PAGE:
Apple's ongoing sales successes
have propelled the iPhone and iPad maker to a third straight year at the top of Forbes
of the World's Most Valuable Brands. The mobile device maker's brand was valued at $104.3 billion, nearly twice the value of the second-place finisher, Microsoft. Rounding out the top five were Coca-Cola, IBM, and Google.
Apple's brand value – based on trailing three-year revenues, average price-to-earnings ratio, and other factors – shot up 20 percent from Forbes
' 2012 estimation. This year marks the third in a row that the iPhone maker has topped the brand value charts, reflecting the considerable demand
for its premium-priced mobile products even in the face of stiffening competition from less expensive alternatives.
Microsoft, which has struggled to adapt to the new mobile computing paradigm, saw its brand value increase by just four percent to $56.7 billion. Search giant Google, which also makes the popular Android operating system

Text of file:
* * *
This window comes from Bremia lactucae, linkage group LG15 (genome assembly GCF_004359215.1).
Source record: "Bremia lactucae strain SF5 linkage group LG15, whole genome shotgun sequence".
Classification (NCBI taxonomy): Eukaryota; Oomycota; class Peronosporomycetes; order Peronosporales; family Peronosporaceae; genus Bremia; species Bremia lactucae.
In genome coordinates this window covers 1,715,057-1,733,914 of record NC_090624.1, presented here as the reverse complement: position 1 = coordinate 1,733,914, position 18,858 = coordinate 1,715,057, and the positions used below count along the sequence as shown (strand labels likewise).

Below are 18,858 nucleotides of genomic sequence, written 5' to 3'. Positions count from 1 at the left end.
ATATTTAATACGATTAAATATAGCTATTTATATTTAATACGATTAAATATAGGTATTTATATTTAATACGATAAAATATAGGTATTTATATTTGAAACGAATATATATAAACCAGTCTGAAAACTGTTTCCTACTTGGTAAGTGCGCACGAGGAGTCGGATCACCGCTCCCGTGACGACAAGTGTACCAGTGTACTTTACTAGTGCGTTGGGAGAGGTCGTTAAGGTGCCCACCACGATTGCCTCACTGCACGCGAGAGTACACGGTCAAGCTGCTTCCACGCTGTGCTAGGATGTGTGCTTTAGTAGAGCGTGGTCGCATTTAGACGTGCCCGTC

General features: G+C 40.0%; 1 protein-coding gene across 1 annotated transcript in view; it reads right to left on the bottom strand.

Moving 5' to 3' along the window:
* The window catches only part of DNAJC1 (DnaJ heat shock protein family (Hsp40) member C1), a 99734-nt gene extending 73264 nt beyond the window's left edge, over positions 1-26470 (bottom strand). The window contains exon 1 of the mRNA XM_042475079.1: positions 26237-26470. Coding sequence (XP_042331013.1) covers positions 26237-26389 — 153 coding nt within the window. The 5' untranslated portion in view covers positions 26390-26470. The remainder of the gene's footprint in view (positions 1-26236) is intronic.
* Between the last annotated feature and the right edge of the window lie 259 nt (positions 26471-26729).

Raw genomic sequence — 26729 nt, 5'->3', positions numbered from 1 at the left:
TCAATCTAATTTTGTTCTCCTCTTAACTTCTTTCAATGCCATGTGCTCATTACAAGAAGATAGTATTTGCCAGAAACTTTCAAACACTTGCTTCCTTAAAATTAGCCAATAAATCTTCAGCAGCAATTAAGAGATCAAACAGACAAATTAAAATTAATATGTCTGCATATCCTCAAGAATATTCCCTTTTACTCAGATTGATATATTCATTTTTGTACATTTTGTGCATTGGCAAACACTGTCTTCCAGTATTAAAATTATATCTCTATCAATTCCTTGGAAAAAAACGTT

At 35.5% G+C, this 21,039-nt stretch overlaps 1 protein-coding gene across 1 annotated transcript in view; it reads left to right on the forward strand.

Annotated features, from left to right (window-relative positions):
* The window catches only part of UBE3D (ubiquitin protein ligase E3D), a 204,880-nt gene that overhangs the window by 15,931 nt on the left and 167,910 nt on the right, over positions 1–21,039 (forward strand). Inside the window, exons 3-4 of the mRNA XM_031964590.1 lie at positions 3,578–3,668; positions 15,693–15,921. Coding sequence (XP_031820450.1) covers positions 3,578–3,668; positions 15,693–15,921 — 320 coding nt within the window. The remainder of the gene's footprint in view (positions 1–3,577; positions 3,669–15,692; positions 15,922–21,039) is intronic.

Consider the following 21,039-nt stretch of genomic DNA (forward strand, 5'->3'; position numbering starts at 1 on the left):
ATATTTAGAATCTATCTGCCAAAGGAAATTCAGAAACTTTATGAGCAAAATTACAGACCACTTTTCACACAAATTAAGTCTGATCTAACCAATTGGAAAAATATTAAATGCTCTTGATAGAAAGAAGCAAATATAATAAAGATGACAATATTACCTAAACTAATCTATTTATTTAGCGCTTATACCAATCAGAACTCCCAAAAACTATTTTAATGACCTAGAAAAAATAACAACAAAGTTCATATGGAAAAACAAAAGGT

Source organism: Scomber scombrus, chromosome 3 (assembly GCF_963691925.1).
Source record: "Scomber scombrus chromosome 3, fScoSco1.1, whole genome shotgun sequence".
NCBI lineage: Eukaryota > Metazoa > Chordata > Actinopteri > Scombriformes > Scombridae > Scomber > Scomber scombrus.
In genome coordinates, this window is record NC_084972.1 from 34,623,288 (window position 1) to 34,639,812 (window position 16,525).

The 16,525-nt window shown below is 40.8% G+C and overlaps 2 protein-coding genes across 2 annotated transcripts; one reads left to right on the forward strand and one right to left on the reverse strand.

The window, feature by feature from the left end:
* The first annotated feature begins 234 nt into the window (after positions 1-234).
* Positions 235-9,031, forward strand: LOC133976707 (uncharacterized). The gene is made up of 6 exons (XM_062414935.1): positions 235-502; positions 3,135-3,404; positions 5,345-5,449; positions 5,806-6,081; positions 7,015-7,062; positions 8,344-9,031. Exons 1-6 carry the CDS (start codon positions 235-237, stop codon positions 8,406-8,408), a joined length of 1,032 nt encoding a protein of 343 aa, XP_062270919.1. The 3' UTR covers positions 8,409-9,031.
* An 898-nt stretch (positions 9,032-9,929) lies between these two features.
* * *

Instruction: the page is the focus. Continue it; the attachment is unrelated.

, saw its brand value jump 26 percent for a total of $47.3 billion. Samsung, the largest manufacturer of Android-powered devices, saw its value jump 53 percent year-over-year, having spent $4.4 billion on advertising over the same period to get attain a $29.5 billion value estimation.
Samsung's advertising spend was the largest of any technology firm on the list, reflecting the South Korean giant's push to turn its name into one as valuable as any other tech titan. Apple spent one-quarter of Samsung's total on advertising over the same time frame, and the Cupertino company's brand value is more than three times as much as its Android-powered rival.
Google spent less than either Samsung or Apple to grab its No. 5 spot, shelling out only $772 million on ad spending, less than any other company in the top 10 brands.
Other technology brands on the list include Cisco, IBM, Oracle, Verizon, Nokia, and BlackBerry. The latter saw its brand value drop sharply from year to year. Nokia's brand value was estimated at $7 billion, down 55 percent, as its Windows Phone 8 powered devices have seen slow consumer adoption. Intel also saw its value estimation drop from 2012, down four percent to a total of $30.9 billion as the chipmaker deals with declining consumer interest in the traditional PC form factors that its processors power.